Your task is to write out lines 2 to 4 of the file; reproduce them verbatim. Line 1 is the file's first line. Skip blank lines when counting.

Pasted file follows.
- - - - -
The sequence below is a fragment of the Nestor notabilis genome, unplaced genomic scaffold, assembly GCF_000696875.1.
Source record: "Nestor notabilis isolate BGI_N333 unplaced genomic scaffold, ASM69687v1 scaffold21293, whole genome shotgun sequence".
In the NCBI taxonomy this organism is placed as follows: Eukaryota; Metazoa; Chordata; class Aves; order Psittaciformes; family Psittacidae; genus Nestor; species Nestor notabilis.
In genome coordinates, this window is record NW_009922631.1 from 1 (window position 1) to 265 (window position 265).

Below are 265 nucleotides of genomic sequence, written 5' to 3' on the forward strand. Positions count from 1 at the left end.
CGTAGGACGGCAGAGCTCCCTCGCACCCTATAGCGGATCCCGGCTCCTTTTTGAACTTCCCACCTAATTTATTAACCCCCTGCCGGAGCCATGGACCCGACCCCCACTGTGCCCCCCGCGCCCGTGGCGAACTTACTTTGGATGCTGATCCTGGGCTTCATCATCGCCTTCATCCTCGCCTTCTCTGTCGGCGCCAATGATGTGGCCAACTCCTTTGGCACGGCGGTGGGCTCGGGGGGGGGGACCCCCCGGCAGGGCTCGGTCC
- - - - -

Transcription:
Source record: "Nestor notabilis isolate BGI_N333 unplaced genomic scaffold, ASM69687v1 scaffold21293, whole genome shotgun sequence".
In the NCBI taxonomy this organism is placed as follows: Eukaryota; Metazoa; Chordata; class Aves; order Psittaciformes; family Psittacidae; genus Nestor; species Nestor notabilis.
In genome coordinates, this window is record NW_009922631.1 from 1 (window position 1) to 265 (window position 265).